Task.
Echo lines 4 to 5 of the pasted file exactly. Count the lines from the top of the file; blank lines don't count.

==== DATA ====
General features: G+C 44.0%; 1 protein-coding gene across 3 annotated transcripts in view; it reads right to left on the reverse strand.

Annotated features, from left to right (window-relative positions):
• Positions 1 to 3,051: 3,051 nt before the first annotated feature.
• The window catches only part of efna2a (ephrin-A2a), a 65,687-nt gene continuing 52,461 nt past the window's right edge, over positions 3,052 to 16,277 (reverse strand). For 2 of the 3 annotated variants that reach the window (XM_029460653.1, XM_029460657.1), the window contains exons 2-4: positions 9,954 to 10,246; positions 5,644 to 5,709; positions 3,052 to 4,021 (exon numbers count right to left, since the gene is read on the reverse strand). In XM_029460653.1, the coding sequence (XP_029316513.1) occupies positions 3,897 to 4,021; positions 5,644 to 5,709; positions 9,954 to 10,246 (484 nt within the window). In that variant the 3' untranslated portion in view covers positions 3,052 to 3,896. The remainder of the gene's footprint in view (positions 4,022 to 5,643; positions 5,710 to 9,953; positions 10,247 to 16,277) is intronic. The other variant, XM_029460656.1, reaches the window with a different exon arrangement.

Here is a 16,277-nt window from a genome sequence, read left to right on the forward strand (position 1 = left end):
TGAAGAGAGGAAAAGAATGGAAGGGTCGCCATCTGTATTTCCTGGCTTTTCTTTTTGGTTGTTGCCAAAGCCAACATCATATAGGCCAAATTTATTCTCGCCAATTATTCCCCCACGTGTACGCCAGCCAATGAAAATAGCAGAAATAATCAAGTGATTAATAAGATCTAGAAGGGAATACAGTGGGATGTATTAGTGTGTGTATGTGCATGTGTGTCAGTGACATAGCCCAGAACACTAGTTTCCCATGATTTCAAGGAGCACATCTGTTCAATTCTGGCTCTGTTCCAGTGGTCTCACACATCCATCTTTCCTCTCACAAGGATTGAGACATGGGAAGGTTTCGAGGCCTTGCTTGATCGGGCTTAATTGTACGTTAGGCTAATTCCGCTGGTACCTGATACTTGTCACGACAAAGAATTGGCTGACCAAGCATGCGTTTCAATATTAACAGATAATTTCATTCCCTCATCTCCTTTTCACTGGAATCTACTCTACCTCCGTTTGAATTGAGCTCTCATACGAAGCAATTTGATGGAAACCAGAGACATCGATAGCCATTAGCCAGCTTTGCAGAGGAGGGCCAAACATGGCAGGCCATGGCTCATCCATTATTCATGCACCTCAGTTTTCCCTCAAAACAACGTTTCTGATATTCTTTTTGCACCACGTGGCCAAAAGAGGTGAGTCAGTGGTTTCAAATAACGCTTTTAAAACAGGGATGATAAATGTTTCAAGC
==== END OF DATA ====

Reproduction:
• The window catches only part of efna2a (ephrin-A2a), a 65,687-nt gene continuing 52,461 nt past the window's right edge, over positions 3,052 to 16,277 (reverse strand). For 2 of the 3 annotated variants that reach the window (XM_029460653.1, XM_029460657.1), the window contains exons 2-4: positions 9,954 to 10,246; positions 5,644 to 5,709; positions 3,052 to 4,021 (exon numbers count right to left, since the gene is read on the reverse strand). In XM_029460653.1, the coding sequence (XP_029316513.1) occupies positions 3,897 to 4,021; positions 5,644 to 5,709; positions 9,954 to 10,246 (484 nt within the window). In that variant the 3' untranslated portion in view covers positions 3,052 to 3,896. The remainder of the gene's footprint in view (positions 4,022 to 5,643; positions 5,710 to 9,953; positions 10,247 to 16,277) is intronic. The other variant, XM_029460656.1, reaches the window with a different exon arrangement.

Here is a 16,277-nt window from a genome sequence, read left to right on the forward strand (position 1 = left end):